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NYC Mayoral Candidate Wants City to Pay College Tuition for Top High School Grads

In his bid for the mayor's mansion, John Liu pushes to fund tuition at CUNY for top students.
 
 
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Photo Credit: Thomas Good via Wikimedia Commons

 

The city should ease the path to college for top high school students by promising them free tuition at city colleges, Comptroller John Liu said [last week] in a “State of the City” speech, his second in 2012.

In the speech, Liu put forth a slate of policy proposals, including several focused on education, that he said would enhance the city’s economic future. Liu is a likely mayoral candidate, but as comptroller his job is to safeguard the city’s financial prospects.

“The offer of free tuition would help motivate students and elevate CUNY, one of our city’s most valuable gems, to the level of a competitive prize,” Liu said, according to his prepared remarks. “It would also be a life-saver for many working families who are struggling to send their kids to college.”

Liu did not explain how the city could fund the initiative, but it would not cost much. With tuition set at $5,400 a year, even if every student in the top 10 percent of each graduating class enrolled and would not ordinarily receive financial aid — an unlikely scenario — paying their way would cost less than $12 million a year.

Other proposals Liu made today would cost the city a lot more.

He proposed spending $75 million a year to provide home visits by nurses to thousands of needy families with young children, $32 million a year to give computers to students at high-poverty middle schools, and $176 million a year to add more guidance counselors to city high schools. Liu first proposed expanding the city’s fleet of guidance counselors in October, arguing that the expenditure would pay for itself with economic contributions from people who would not have gone to college without the counselors’ help.

And he said he would add social services to every city school, something the teachers union and city are jointly attempting in six schools this year, at a price tag of $100,000 a school. Liu said the proposal was inspired by a trip he took with City Council Speaker Christine Quinn to Cincinnati, which has embraced the “community schools” model that the union has been promoting.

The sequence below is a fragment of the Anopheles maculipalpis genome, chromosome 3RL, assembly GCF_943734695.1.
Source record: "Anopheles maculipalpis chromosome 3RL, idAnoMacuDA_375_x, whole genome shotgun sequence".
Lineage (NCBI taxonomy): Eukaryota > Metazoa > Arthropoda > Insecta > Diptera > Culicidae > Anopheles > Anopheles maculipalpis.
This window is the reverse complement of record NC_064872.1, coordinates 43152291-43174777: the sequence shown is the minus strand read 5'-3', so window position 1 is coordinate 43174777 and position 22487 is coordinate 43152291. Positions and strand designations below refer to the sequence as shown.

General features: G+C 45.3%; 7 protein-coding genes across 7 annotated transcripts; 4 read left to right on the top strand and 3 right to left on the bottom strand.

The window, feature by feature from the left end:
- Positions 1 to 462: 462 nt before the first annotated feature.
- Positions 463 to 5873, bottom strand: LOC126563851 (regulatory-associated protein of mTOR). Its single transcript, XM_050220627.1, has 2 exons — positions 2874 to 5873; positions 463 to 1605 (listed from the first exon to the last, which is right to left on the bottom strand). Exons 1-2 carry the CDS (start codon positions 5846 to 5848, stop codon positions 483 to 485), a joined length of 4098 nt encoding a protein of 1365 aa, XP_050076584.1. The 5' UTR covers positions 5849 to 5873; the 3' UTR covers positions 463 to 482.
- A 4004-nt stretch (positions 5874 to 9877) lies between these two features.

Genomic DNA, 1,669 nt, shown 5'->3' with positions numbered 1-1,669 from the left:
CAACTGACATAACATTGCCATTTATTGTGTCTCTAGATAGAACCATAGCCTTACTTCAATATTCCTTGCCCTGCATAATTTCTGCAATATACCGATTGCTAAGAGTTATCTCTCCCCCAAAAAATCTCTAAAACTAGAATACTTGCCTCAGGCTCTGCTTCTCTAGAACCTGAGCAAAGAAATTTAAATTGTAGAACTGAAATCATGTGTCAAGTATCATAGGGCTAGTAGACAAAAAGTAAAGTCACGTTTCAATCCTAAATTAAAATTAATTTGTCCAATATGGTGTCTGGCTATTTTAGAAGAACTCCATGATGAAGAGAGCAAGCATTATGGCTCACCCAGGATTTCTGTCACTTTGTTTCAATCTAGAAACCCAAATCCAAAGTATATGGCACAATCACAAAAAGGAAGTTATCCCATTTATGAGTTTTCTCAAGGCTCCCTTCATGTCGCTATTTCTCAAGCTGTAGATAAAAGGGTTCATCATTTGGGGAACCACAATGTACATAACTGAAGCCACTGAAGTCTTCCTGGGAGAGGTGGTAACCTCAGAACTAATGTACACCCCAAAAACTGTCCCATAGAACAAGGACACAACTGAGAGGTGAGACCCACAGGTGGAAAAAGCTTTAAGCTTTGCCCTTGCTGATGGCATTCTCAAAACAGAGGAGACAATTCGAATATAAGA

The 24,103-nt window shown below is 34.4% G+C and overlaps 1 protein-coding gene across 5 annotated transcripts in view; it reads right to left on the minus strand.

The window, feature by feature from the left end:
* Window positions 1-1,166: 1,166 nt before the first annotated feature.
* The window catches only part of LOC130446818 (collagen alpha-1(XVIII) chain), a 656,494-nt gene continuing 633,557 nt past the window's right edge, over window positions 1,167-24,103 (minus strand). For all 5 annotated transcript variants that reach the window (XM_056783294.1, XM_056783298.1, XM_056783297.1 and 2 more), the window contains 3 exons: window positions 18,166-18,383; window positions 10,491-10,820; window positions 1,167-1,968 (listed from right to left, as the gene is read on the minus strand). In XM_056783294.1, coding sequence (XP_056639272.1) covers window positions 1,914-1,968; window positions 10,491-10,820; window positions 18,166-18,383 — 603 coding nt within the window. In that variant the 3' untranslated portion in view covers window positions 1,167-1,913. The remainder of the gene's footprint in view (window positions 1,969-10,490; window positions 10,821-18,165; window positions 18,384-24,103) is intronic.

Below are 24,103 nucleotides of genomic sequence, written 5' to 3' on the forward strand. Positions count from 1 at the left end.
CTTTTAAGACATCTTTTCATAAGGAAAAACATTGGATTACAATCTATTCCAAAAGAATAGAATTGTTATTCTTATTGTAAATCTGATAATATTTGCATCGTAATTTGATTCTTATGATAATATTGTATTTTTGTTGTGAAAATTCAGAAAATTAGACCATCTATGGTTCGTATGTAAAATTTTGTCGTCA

“I’d like to see every New York City public school become a community center before and after school,” Liu said. “In addition to after-school programs, it could include a health clinic, and offer resources to parents and adults in the evenings, like tax advisory services and financial literacy courses.”

Most mayoral candidates were slow to respond to Liu’s proposals [last week]. But Tom Allon, whose candidacy as a Republican suffered a blow this week with the possible entrance to the race of former MTA Chairman Joseph Lhota, said he supported Liu’s call for a tuition break for top students and noted that it would require only a small expenditure. “Anything we can do to incentivize high school students to graduate and achieve high grades is a good public policy in my book,” Allon said.

The portion of Liu’s speech that focused on education is below:

We’ve discussed how we can make our workplaces and our tax code more equitable. Now we need to talk about how to get our young people into the workplace and how to develop our future workforce and taxpayers.

This requires a “cradle-to-career” approach in order to avoid a “school-to-prison” pipeline. There has been a lot of talk in this City about improving high school graduation rates. And that’s a good thing.

But as we all know, in today’s complex economy, it takes a college degree to make a decent living.